EHS Management

What’s a ‘Green Job’ and How Can I Get One?

BLS and Green Jobs

The BLS green jobs definition contains 2 components. Green jobs are either:

  1. Jobs in businesses that produce goods or provide services that benefit the environment or conserve natural resources; or
  2. Jobs in which workers’ duties involve making their establishment’s production processes more environmentally friendly or use fewer natural resources.

Green Goods and Services

These goods and services in the BLS definition are sold to customers and include research and development, installation, and maintenance services. The green goods and services components of BLS’s definition of green jobs fall into one or more of five categories:

  • Energy from renewable resources.
  • Energy efficiency. Included are equipment, appliances, buildings, and vehicles, as well as products and services that improve energy efficiency of buildings, storage, and distribution, e.g., smart grid technologies.
  • Pollution reduction and removal, GHG reduction, and recycling and reuse. Included as part of the greenhouse gas (GHG) emissions reduction are products and services other than renewable energy generation. An example given is nuclear power.
  • Natural resources conservation. Included are such things as organic agriculture and sustainable forests, land management, and stormwater management.
  • Environmental compliance, education and training, and public awareness. This includes enforcement of environmental regulations.

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Green Workers

Green workers research, develop, maintain, or use technologies and practices to lessen the environmental impact of their establishment, or train the establishment’s workers or contractors in these technologies or practices.

The workers’ duties components of BLS’s definition of green jobs fall into one or more of four categories:

  • Energy from renewable resources.
  • Energy efficiency. Included are equipment, appliances, buildings, and vehicles, as well as products and services that improve energy efficiency of buildings and storage and distribution, e.g., smart grid technologies.
  • Pollution reduction and removal, GHG reduction, and recycling and reuse. Included as part of the GHG emissions reduction are products and services other than renewable energy generation. An example given is nuclear power.
  • Natural resources conservation. Included are such things as organic agriculture and sustainable forests, land management, and stormwater management.

BLS collected data on jobs associated with green goods and services through a mail survey of sample establishments identified as potentially producing such products and services based on their North American Industry Classification System (NAICS classification).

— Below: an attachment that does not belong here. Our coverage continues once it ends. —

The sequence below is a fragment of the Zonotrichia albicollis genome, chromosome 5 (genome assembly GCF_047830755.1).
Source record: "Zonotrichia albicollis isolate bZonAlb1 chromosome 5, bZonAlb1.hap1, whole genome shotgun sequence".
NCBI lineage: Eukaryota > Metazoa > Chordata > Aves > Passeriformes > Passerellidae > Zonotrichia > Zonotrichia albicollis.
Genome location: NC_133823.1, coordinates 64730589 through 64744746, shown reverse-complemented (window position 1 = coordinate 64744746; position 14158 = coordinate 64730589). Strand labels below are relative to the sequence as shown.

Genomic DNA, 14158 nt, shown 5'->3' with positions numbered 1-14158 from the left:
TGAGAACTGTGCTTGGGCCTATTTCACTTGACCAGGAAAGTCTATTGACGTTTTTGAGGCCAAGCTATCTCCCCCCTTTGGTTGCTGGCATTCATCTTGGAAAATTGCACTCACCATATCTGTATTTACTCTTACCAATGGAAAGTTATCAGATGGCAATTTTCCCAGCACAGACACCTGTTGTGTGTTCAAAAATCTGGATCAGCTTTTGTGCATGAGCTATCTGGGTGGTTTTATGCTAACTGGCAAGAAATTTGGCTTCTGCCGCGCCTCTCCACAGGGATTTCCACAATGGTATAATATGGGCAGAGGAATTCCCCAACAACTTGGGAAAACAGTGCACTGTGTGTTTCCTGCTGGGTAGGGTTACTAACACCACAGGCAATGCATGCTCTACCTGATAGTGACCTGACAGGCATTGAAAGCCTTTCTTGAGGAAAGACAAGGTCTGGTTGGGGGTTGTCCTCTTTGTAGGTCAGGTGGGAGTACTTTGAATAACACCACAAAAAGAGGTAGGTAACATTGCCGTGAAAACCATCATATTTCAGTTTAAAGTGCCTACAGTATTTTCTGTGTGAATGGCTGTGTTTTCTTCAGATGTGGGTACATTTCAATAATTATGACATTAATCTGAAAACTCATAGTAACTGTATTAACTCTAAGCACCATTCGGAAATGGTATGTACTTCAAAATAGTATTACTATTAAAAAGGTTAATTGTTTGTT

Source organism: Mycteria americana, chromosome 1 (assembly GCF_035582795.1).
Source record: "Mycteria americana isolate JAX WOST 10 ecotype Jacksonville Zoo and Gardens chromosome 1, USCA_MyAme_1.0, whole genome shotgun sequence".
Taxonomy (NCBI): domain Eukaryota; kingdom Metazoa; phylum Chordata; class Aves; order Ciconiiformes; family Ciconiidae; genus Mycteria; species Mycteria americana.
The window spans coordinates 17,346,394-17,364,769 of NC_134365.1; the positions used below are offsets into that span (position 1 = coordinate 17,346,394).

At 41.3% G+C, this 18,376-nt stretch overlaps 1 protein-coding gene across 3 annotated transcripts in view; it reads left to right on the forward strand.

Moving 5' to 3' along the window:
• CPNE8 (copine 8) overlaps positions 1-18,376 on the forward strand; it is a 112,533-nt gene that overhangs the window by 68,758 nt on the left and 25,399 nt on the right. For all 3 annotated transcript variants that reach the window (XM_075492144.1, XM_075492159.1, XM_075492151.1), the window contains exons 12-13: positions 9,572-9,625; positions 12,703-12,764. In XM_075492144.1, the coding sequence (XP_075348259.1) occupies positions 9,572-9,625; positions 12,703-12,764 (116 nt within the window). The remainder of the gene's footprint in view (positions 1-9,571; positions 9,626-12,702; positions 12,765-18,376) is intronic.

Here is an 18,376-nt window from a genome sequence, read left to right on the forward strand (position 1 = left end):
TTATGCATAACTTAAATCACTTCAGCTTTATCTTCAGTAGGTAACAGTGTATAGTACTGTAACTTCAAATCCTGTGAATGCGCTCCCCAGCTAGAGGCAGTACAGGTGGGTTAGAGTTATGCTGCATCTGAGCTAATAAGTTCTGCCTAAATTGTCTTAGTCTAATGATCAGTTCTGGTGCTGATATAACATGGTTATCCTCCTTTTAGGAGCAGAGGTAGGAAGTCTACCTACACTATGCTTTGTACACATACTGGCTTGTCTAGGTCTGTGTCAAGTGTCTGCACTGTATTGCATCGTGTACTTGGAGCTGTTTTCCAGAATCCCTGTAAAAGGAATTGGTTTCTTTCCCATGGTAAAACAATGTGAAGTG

Note: Current BLS data is for 2010 and 2011. The Green Goods and Services program was a victim of sequestration, so this is the latest BLS data.

Green Jobs Training

The Green Jobs Innovation Fund, which is administrated by the U.S. Department of Labor’s Employment and Training Administration (ETA) was authorized under the Workforce Investment Act to help workers receive job training in green industry sectors. These funds are meant to help organizations with existing career training programs leverage registered apprenticeships, preapprenticeship programs, and community-based partnerships to build sustainable green career pathways.


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Green Jobs Network

The mission of the Green Jobs Network is to connect people seeking jobs that focus on environmental and social responsibility with available opportunities and resources. The Green Jobs Network hosts a 90,000+ member LinkedIn group.

The Green Collar Blog provides:

  • News and resources on green collar jobs
  • Links to associations
  • Green job boards

The Green Collar Blog, a service of the Green Job Network, is a resource to help people seeking jobs that focuses on environmental and social responsibility.  Among other components, the Green Collar Blog provides resources for green job training and education.

Green Drinks

Every month people who work in the environmental field meet up at informal sessions known as “Green Drinks.”

There are green drinks networks in cities worldwide. These events are very simple and unstructured, but many people have found employment, made friends, developed new ideas, done deals, and had moments of serendipity. It’s a force for the good and we’d like to help it spread to other cities. Check out www.greendrinks.org to see if there is an active green drinks group near you. Some cities listed have dropped out, but some are still very active.